At the very beginning of Fall, a routine medical procedure goes wrong, leaving Richard “Dodge” Forthrast, a wealthy video game company owner, brain-dead. (The novel’s full, old-timey title is Fall; Or, Dodge in Hell.) His heirs discover that Dodge never updated the will he had drawn up in his 30s, when he briefly fell in with a group of wild-eyed cryogenics enthusiasts. His estate is therefore legally obliged to preserve his brain using the most advanced technology available. This entangles them with the schemes of the internet saboteur, El Shepherd, who also intends to upload his mind to the cloud someday. Shepherd, who appears to be a sinister reimagining of Ray Kurzweil—the inventor and futurist who has proclaimed the imminent arrival of the singularity, when humanity and computers will become indistinguishable—believes that our uploaded selves will have the opportunity to remake society, to remake reality itself, in fundamentally new ways, jettisoning the errors of the past along with the limitations of our physical bodies.
Such plans raise a long-standing philosophical conundrum, the mind-body problem. Is the human mind merely a phenomenon of the human brain and body, or is it something else entirely? As Fall progresses, the latter seems to be the case. Instead of freezing and transplanting physical brains, a technology emerges to record all of the neural connections in the organ, destroying the brain itself in the process. Stephenson carefully lays out the perplexities of this situation. The process can only be performed once. Should Dodge’s heirs wait to harvest the data from his brain, on the assumption that the technology to do so will improve over time, providing a higher-resolution result? What about the rest of his body? Can the brain really be meaningfully separated from the entire physiological system that provides all of its input?
Meanwhile, Dodge’s adoptive niece, Zula, and his executor, Corvallis Kawasaki, engage in high-level legal maneuvering to keep El Shepherd from seizing control of the digital afterlife. (Note to Stephenson fans: Yes, the recurring character Enoch Root does appear in Fall, and, in a twist reserved for the initiated, reveals something of his mysterious nature.)
The narrative jumps forward by a couple of decades (and not for the last time in this epic yarn). Up to this point, the data from the brain scans of several dozen people (most of them members of that nutty cryogenics group) have been stored, but not unleashed. Sophia, Zula’s daughter, has few memories of her beloved great uncle, but they center around the copies of D’Aulaires’ books of Greek and Norse myths he gave and read to her just before he died. Computer scientist and neurologist Sophia decides, as her graduate school project, to unleash the data from Dodge’s brain scan into an advanced new processor farm using quantum computers.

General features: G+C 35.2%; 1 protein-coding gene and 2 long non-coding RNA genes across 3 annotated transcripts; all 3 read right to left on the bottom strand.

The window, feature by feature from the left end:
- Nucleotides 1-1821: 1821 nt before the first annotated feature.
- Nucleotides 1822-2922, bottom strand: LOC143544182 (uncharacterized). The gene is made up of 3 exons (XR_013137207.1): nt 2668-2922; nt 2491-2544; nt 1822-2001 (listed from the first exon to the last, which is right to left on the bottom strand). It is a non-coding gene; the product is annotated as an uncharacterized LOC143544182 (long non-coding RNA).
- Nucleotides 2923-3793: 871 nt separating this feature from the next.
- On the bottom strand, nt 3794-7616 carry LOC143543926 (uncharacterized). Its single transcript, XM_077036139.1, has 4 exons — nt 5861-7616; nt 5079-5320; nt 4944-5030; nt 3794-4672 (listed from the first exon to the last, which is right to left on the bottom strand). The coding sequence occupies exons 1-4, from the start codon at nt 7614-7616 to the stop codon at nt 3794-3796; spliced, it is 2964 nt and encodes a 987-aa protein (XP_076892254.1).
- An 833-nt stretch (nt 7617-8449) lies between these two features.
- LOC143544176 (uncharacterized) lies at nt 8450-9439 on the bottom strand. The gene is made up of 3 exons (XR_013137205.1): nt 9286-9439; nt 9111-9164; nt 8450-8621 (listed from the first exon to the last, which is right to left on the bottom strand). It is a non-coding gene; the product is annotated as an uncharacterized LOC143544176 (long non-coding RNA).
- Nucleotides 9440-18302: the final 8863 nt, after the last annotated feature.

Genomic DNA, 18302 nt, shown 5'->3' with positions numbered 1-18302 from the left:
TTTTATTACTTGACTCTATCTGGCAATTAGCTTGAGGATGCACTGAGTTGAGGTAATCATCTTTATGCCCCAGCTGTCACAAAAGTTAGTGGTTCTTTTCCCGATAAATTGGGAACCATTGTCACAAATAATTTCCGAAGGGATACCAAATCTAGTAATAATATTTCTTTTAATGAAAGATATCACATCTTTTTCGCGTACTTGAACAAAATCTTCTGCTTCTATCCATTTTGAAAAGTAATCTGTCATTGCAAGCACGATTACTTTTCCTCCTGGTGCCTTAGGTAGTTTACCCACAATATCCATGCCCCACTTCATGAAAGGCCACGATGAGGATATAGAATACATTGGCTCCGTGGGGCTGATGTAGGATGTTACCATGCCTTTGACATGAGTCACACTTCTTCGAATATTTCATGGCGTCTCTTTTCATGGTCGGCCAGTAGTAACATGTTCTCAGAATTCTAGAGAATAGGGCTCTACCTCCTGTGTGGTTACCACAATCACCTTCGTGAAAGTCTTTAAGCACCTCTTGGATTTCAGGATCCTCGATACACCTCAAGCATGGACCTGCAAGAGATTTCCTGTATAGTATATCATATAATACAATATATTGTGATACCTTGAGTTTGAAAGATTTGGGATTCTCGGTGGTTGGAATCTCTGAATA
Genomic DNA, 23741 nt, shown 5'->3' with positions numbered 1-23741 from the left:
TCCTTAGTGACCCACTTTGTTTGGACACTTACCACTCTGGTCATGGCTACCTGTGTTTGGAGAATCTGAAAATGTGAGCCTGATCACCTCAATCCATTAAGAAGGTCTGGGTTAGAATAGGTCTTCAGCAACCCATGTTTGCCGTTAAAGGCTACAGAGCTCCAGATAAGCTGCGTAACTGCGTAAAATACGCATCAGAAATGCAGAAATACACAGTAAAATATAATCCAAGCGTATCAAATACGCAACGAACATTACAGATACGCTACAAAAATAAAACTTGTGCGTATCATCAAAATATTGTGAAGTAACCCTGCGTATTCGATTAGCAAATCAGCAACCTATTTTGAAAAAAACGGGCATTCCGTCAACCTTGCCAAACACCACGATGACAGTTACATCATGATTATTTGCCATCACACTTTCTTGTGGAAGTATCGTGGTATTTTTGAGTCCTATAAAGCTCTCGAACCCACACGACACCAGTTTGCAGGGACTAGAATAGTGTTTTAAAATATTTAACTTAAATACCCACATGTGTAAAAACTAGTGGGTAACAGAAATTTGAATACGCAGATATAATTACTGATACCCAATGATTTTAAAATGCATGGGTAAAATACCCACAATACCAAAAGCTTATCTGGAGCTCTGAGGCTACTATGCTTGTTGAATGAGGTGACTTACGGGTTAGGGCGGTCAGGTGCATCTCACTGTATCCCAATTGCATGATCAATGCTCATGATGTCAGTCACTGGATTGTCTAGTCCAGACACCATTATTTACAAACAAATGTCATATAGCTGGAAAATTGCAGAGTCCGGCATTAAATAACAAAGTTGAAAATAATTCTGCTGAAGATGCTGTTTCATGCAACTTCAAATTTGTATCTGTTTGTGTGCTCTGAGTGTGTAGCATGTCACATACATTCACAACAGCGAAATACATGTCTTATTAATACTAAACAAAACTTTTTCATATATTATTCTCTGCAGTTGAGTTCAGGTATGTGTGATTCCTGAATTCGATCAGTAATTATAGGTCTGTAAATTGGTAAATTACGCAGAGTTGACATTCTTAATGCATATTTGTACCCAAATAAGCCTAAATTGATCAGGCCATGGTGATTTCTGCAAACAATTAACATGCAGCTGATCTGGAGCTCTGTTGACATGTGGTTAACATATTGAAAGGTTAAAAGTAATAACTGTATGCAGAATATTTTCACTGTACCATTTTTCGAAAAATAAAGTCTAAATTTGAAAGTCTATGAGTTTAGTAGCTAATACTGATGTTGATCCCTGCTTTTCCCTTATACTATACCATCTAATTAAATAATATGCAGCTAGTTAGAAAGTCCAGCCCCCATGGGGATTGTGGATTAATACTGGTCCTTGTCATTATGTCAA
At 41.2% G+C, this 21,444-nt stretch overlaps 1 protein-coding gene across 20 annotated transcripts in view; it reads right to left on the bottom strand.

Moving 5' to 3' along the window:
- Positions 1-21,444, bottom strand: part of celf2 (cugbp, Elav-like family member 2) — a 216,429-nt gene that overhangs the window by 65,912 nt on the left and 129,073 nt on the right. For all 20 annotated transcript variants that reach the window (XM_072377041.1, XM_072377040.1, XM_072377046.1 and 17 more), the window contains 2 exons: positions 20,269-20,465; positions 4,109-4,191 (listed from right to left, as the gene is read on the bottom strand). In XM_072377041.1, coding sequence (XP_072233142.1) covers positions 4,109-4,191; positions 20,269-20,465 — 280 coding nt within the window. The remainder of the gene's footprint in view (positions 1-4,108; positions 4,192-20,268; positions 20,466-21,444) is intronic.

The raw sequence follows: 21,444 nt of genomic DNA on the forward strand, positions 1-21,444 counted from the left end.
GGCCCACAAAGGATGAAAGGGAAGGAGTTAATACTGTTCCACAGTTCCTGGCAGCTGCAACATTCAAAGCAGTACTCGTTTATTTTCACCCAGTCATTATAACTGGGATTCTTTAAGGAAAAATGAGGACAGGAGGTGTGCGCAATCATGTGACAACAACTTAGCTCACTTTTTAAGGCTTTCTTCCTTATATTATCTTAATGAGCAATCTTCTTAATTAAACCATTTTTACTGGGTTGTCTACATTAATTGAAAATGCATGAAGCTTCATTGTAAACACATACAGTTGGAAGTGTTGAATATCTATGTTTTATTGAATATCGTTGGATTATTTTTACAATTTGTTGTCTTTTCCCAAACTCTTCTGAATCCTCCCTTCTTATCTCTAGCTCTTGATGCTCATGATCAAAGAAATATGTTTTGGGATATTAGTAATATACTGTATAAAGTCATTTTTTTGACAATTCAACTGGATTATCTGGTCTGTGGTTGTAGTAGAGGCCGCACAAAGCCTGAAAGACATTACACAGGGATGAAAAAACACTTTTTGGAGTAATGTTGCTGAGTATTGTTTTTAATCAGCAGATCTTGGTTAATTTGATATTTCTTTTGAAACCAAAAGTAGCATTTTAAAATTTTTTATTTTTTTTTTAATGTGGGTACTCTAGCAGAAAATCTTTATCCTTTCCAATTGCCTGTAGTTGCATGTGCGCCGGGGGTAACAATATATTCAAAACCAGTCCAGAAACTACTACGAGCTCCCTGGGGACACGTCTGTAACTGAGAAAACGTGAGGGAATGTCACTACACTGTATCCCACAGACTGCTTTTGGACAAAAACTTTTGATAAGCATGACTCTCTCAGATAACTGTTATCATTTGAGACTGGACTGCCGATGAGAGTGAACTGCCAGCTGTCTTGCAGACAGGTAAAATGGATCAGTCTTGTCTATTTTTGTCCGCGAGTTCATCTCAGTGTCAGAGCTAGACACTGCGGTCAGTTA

Here, the narrative of Fall splits in a startling fashion. The rest of the novel alternates between a scrupulously realist account of the doings of Corvallis, Zula, Sophia, and El Shepherd—a sort of high-tech Game of Thrones—and the experiences of the process formerly known as Dodge (he calls himself Egdod), as it/he comes into consciousness and begins to shape the world (that is, the available data and processor power) around him. This part of the novel resembles Genesis, the pagan mythic traditions depicted by the D’Aulaires, and Paradise Lost. (An engraving from Gustave Doré’s illustrations of Milton’s epic poem is reproduced on the endpapers of Fall‘s print edition.) The “world” Dodge assembles for himself looks something like this one: trees, grass, a street, snow—as a videogame designer, after all, crafting such environments was his job. New processes harvested from other dead people’s minds join him there. But El Shepherd becomes enraged at the way Dodge has reproduced our fallen existence in what he had planned to shape into a post-human utopia. As he prepares to abandon this mortal coil himself, a cosmic clash in what the real-world characters call Bitworld and what its residents call the Land is inevitable.
One of the ideas Stephenson seems to endorse in Fall is that the human mind has been fundamentally shaped by our physical bodies. As a result, even when liberated from those bodies, we’ll understand ourselves and our existence within the same framework—the same essential stories of creation and fall, similar tales of gods, goddesses, and heroes. The last section of the novel assumes the form of a rippingly Tolkienesque epic fantasy quest: an eventful journey through a magical landscape, embarked on by characters it’s impossible to think of as mere processes. It’s great fun—and yes, fantasy buffs, there is even a map. Fall is a rebuke to utopians of every stripe, including those early prophets of the internet who promised us a cyberspace liberated from the constraints of “meatspace.” But the internet is not a brave new world built out of computers. Like Stephenson’s Land, the internet is made of people and all the glory and the nasty baggage that comes with our flawed selves. Wherever we go, there we are.